Survive a Winters Night (in your car)
During the winter, we travel to work and to play just like we did in the summer. In the winter, there are different outdoor activities and of course different challenges. If we are at home, we have resources at hand; after all, we are preppers. Cars break down, horses buck us off, ATV’s topple over and snow shoe bindings break. There is always something right around the corner that can go south very quickly and without warning.
A somber fact is that about 70% of winter weather fatalities occur in an automobile. You can bet many of those vehicle related deaths began with someone simply leaving the house to run an errand, make a short trip to visit family or friends or take care of routine business. The weather turns unexpectedly bad, road conditions rapidly deteriorate and, suddenly, what was an ordinary drive becomes and overnight ordeal.
Most folks think that just because they don’t live in New England, Upper Midwest or the Rocky Mountains, this could not happen to them. Weather that causes limited visibility, traction and low temperatures can happen anywhere. If you have ever traveled out east in Nevada on the loneliest road in America, yep highway 50, you can understand that you can go undetected overnight if you get into trouble.
A winter event will require short term protection from the natural elements. If we look at the rule of 3’s, air, shelter, water and food, Shelter in severe conditions can be the most important item on the list and the rule says 3 hours without shelter, but that also can vary. If it’s cold and windy, you may have only minutes, not hours to get shelter from the elements.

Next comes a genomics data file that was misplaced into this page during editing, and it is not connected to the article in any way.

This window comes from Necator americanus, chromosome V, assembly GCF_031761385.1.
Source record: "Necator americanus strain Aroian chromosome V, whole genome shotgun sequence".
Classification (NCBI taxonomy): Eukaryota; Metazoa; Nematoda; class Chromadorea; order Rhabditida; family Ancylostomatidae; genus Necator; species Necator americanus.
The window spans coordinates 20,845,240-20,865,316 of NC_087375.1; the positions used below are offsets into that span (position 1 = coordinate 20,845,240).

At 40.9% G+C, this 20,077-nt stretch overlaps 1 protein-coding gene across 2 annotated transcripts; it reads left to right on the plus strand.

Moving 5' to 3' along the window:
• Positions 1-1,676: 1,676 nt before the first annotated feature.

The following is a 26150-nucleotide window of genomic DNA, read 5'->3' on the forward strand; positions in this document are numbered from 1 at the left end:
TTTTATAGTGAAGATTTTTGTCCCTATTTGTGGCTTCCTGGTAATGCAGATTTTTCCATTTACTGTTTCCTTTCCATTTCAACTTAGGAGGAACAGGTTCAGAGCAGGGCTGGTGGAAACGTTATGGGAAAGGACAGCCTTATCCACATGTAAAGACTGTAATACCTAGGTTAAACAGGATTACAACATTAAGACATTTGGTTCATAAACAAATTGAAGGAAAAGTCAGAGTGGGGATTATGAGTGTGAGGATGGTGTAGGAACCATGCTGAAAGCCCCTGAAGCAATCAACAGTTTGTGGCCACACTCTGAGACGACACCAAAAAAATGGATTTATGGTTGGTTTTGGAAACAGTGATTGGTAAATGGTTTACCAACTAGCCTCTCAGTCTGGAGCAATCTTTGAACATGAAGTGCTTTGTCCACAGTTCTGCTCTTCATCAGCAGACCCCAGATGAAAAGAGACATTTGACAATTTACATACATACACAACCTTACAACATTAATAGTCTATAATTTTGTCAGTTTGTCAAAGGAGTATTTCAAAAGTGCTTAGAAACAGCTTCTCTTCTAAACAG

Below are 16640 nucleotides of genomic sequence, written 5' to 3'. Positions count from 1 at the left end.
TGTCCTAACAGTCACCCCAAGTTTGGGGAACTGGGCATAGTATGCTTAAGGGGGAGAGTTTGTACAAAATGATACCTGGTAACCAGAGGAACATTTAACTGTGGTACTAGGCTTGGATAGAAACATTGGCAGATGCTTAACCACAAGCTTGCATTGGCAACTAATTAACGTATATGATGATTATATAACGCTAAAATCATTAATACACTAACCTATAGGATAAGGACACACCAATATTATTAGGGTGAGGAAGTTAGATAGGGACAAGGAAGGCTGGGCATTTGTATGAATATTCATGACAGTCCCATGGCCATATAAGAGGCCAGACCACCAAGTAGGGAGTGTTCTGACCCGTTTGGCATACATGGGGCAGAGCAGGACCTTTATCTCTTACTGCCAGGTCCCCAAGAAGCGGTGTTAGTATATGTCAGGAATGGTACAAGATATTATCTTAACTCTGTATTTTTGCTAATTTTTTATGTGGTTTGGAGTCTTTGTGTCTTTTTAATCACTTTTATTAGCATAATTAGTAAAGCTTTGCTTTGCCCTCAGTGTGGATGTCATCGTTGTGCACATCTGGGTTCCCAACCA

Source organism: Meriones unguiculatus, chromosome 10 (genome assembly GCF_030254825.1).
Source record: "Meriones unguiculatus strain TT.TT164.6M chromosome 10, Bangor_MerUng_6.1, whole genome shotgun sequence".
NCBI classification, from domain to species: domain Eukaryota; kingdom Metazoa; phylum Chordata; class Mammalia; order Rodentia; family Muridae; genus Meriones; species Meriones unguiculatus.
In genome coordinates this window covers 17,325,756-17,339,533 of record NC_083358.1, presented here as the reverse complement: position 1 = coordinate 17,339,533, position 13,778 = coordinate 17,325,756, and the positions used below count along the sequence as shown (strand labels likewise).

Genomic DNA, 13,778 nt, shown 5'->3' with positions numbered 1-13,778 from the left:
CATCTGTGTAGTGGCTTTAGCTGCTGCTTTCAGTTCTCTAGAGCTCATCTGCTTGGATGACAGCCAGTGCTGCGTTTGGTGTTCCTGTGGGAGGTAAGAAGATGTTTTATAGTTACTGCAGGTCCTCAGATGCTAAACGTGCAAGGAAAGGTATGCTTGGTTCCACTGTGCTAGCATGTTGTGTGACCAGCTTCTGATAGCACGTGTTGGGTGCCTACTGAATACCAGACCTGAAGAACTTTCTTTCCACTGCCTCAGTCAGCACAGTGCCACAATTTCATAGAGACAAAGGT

Before you head out, doing a few things will make you safer:
- Filled the gas tank. Never let it get under ½ tank
- Left info about your trip with those you are meeting or a friend/family member
- Checked road and weather conditions along your route
- Your vehicle should have been assessed and serviced for the winter season
- Do you have your Car Kit
Your Car Kit: Should have as a minimum:
- Small Shovel
- Jumper Cables
- Sand or Kitty litter for traction
- Tire chains
- Road flares or other signaling devices
- Windshield scraper and broom
- Tow chain or rope
- Cell phone adapter
- Fluorescent distress flag and whistle
When you get into trouble, you need to do several things using the acronym STOP.
- STOP. Whatever you are doing, stop. Sit down, take a drink of water, take a deep breath and try to calm down.
- THINK. Admit that you are in trouble and as objectively as you can, think about your situation. Are you safe? Are others safe? Do you need to move to a safer area? Is anyone injured? What do I need first, fire or shelter?
- OBSERVE. Observe the area you are in. What are the hazards? What are the natural resources that you can benefit from? Are there sources of help available? What can you take advantage of to help you survive?
- PLAN. Plan your next move carefully. Put together a plan in your head based on the facts at hand and your training and preparation.